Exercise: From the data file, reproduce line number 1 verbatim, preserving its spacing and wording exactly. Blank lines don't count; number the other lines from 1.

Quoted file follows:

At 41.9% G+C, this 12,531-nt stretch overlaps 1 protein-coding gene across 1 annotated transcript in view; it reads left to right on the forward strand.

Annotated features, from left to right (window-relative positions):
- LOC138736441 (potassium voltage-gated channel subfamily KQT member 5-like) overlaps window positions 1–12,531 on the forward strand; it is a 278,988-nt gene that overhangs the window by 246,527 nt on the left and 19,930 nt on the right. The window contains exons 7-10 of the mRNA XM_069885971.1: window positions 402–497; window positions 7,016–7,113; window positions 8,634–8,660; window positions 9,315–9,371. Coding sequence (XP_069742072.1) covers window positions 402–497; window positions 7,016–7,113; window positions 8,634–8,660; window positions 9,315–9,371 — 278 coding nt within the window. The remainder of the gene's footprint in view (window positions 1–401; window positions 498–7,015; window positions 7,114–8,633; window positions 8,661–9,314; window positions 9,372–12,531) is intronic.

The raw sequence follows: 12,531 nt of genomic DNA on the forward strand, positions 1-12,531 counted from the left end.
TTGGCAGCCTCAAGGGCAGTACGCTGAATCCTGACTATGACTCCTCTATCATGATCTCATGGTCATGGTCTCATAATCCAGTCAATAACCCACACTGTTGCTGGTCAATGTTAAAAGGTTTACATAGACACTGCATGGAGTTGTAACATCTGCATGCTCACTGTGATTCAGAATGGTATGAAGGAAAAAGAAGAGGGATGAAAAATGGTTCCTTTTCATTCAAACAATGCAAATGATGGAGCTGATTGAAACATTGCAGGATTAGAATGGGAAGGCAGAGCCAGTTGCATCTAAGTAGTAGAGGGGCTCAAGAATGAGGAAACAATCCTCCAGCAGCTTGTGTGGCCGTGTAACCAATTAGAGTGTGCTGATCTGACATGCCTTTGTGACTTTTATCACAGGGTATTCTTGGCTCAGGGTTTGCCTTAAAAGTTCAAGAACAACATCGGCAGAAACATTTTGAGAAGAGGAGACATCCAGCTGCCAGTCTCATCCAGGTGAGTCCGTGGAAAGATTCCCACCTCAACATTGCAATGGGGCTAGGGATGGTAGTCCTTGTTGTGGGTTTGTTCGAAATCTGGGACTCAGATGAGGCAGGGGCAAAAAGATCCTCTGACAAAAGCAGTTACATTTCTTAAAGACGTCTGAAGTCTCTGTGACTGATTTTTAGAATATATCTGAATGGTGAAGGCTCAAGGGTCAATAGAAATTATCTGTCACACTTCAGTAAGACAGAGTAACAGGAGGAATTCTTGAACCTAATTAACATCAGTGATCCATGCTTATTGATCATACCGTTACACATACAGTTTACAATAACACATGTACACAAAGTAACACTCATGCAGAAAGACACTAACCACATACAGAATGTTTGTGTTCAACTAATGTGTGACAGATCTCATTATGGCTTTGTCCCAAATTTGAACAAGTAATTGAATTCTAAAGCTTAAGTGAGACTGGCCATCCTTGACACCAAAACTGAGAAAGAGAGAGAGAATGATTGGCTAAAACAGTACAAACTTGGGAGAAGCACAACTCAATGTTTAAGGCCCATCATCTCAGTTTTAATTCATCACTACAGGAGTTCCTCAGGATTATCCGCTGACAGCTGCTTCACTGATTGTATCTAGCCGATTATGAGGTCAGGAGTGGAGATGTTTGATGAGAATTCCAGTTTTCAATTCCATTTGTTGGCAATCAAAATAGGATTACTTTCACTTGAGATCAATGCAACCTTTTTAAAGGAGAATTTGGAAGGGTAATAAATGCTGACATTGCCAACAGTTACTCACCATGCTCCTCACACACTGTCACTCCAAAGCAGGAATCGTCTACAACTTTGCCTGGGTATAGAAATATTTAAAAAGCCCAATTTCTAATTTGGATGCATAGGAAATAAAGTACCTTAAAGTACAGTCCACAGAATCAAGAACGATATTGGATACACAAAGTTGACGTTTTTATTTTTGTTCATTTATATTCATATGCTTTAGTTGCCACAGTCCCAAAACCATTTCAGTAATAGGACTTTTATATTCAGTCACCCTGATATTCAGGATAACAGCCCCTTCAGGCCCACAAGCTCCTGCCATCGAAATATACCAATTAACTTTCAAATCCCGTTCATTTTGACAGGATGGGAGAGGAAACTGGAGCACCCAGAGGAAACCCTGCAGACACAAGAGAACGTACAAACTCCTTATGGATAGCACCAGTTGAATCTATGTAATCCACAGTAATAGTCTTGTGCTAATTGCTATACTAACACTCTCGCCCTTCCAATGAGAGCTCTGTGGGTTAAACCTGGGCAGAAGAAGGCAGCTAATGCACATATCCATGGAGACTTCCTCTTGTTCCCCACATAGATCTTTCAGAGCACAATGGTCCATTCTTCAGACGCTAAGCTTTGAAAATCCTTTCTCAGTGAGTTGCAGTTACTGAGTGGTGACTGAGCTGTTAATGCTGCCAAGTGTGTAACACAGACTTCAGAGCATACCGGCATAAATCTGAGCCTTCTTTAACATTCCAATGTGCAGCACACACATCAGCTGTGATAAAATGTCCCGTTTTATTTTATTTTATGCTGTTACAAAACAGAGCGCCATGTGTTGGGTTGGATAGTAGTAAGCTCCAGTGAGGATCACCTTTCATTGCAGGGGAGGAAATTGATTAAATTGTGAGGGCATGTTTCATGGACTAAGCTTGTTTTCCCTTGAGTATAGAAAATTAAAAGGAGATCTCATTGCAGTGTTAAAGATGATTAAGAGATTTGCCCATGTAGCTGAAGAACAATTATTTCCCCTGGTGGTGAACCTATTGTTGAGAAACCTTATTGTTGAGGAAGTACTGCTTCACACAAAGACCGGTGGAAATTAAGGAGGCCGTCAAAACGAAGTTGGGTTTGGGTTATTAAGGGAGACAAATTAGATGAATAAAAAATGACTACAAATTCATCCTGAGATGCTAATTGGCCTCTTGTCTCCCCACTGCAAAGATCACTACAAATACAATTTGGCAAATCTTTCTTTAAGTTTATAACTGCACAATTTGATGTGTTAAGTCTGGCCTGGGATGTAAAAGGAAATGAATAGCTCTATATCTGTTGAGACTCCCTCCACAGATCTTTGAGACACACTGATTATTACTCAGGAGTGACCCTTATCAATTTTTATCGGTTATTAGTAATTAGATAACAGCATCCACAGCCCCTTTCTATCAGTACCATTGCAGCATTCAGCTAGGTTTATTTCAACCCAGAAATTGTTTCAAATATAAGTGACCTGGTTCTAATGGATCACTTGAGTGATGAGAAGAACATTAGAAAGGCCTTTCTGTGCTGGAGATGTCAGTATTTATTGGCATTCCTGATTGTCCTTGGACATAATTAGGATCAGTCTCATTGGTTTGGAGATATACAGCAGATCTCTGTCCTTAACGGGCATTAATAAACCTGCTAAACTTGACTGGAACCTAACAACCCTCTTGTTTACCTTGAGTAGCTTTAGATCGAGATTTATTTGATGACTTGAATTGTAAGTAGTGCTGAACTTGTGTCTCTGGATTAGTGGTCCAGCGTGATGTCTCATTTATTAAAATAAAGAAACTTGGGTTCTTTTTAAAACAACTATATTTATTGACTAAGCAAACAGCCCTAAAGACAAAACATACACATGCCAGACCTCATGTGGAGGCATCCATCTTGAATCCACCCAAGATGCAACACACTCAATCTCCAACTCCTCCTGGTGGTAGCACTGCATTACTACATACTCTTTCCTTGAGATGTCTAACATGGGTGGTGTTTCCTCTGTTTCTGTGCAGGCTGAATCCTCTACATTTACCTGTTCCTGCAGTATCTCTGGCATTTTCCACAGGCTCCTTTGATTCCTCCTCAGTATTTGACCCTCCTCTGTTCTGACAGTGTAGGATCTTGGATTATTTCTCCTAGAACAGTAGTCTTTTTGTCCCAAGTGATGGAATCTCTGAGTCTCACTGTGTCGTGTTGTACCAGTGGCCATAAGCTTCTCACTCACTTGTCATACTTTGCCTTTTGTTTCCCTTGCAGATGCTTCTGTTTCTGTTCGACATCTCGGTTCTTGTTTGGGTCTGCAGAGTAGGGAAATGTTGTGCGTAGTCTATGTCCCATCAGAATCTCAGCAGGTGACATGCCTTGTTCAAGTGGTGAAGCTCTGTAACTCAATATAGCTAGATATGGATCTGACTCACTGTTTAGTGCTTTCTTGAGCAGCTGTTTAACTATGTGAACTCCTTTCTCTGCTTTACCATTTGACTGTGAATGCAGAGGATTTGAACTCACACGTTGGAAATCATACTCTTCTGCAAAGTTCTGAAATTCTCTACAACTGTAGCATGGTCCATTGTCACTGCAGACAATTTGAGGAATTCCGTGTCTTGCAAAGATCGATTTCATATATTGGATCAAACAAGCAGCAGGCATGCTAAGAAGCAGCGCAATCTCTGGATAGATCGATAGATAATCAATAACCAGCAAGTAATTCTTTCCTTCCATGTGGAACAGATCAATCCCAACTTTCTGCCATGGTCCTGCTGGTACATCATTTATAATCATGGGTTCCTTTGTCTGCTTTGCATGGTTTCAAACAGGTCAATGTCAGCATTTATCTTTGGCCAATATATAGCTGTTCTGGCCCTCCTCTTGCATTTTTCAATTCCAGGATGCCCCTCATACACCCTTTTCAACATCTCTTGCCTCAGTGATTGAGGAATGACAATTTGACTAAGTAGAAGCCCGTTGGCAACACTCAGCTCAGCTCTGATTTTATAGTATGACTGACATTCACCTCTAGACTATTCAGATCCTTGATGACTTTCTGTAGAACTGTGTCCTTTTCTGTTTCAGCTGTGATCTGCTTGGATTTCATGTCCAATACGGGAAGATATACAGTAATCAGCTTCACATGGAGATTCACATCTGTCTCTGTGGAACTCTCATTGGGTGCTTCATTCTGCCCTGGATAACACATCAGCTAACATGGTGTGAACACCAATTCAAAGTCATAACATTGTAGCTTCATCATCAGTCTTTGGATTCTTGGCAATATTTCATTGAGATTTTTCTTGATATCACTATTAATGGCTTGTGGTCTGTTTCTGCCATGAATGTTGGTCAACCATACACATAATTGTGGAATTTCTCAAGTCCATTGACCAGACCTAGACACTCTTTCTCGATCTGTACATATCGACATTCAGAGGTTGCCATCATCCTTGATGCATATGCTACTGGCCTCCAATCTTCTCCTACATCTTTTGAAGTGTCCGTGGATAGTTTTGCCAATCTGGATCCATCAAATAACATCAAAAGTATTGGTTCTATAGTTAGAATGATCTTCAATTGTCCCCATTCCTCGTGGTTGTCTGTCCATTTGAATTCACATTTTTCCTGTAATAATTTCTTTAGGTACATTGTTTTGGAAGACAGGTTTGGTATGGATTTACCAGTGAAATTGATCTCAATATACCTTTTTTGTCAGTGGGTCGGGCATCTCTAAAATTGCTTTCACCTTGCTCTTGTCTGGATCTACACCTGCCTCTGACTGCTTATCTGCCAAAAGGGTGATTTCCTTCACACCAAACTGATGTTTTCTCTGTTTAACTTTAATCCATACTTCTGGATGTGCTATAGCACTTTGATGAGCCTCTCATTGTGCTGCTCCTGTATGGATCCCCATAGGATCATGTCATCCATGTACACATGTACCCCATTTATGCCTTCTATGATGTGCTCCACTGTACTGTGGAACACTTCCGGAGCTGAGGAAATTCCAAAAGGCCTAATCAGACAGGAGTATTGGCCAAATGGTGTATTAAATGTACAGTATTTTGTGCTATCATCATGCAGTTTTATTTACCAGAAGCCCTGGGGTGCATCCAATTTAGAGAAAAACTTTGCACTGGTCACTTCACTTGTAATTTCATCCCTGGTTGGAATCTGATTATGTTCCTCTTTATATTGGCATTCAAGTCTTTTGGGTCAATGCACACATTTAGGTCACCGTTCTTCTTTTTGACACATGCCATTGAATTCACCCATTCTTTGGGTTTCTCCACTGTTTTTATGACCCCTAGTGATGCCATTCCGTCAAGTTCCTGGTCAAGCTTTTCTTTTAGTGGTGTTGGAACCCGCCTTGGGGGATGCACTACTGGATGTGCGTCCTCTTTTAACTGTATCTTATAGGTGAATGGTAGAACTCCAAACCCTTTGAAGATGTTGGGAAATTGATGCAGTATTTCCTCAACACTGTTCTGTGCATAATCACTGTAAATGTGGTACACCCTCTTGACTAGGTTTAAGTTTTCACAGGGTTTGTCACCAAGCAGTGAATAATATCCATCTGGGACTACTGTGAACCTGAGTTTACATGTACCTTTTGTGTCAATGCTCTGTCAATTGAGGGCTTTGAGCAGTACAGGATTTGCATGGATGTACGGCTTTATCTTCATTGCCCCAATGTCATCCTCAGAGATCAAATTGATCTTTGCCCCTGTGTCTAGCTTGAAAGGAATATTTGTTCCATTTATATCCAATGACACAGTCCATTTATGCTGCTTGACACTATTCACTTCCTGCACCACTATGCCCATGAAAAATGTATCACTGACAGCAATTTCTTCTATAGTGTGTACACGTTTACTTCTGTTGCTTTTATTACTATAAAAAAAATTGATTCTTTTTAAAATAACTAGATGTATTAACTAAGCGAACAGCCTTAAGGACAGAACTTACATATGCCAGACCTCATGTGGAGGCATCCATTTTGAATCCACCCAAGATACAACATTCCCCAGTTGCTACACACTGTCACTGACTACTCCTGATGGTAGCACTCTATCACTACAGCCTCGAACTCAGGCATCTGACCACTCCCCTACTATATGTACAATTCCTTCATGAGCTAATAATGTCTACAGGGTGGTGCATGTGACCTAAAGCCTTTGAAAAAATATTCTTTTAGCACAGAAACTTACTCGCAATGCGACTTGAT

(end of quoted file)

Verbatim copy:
At 41.9% G+C, this 12,531-nt stretch overlaps 1 protein-coding gene across 1 annotated transcript in view; it reads left to right on the forward strand.